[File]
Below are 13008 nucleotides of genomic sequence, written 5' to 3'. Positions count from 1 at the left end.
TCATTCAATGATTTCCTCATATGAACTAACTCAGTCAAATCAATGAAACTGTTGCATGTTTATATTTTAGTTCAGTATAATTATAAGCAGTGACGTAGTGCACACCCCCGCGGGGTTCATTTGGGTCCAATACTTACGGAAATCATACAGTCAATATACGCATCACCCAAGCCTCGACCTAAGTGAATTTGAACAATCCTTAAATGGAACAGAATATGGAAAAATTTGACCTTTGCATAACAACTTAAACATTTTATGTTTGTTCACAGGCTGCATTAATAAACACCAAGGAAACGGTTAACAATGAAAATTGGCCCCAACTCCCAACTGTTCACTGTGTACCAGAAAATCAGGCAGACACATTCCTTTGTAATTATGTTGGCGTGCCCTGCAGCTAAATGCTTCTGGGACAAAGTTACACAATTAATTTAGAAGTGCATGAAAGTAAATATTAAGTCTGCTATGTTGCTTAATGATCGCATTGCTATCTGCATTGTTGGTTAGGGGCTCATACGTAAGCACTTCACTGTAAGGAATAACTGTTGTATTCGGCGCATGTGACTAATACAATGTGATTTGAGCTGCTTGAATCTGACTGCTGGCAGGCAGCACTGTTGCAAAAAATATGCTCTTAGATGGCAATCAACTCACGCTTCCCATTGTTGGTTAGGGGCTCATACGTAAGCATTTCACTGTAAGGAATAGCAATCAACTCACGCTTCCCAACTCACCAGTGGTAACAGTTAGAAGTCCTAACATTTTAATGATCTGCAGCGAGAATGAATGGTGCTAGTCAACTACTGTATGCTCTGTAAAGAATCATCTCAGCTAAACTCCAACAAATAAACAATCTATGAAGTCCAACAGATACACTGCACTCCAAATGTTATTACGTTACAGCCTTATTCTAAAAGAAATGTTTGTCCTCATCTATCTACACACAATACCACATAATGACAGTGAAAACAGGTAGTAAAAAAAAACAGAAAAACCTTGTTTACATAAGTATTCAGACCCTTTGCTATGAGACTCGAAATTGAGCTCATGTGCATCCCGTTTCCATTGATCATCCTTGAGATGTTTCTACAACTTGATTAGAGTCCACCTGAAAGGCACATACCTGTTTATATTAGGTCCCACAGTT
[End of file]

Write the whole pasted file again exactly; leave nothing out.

Below are 13008 nucleotides of genomic sequence, written 5' to 3'. Positions count from 1 at the left end.
TCATTCAATGATTTCCTCATATGAACTAACTCAGTCAAATCAATGAAACTGTTGCATGTTTATATTTTAGTTCAGTATAATTATAAGCAGTGACGTAGTGCACACCCCCGCGGGGTTCATTTGGGTCCAATACTTACGGAAATCATACAGTCAATATACGCATCACCCAAGCCTCGACCTAAGTGAATTTGAACAATCCTTAAATGGAACAGAATATGGAAAAATTTGACCTTTGCATAACAACTTAAACATTTTATGTTTGTTCACAGGCTGCATTAATAAACACCAAGGAAACGGTTAACAATGAAAATTGGCCCCAACTCCCAACTGTTCACTGTGTACCAGAAAATCAGGCAGACACATTCCTTTGTAATTATGTTGGCGTGCCCTGCAGCTAAATGCTTCTGGGACAAAGTTACACAATTAATTTAGAAGTGCATGAAAGTAAATATTAAGTCTGCTATGTTGCTTAATGATCGCATTGCTATCTGCATTGTTGGTTAGGGGCTCATACGTAAGCACTTCACTGTAAGGAATAACTGTTGTATTCGGCGCATGTGACTAATACAATGTGATTTGAGCTGCTTGAATCTGACTGCTGGCAGGCAGCACTGTTGCAAAAAATATGCTCTTAGATGGCAATCAACTCACGCTTCCCATTGTTGGTTAGGGGCTCATACGTAAGCATTTCACTGTAAGGAATAGCAATCAACTCACGCTTCCCAACTCACCAGTGGTAACAGTTAGAAGTCCTAACATTTTAATGATCTGCAGCGAGAATGAATGGTGCTAGTCAACTACTGTATGCTCTGTAAAGAATCATCTCAGCTAAACTCCAACAAATAAACAATCTATGAAGTCCAACAGATACACTGCACTCCAAATGTTATTACGTTACAGCCTTATTCTAAAAGAAATGTTTGTCCTCATCTATCTACACACAATACCACATAATGACAGTGAAAACAGGTAGTAAAAAAAAACAGAAAAACCTTGTTTACATAAGTATTCAGACCCTTTGCTATGAGACTCGAAATTGAGCTCATGTGCATCCCGTTTCCATTGATCATCCTTGAGATGTTTCTACAACTTGATTAGAGTCCACCTGAAAGGCACATACCTGTTTATATTAGGTCCCACAGTT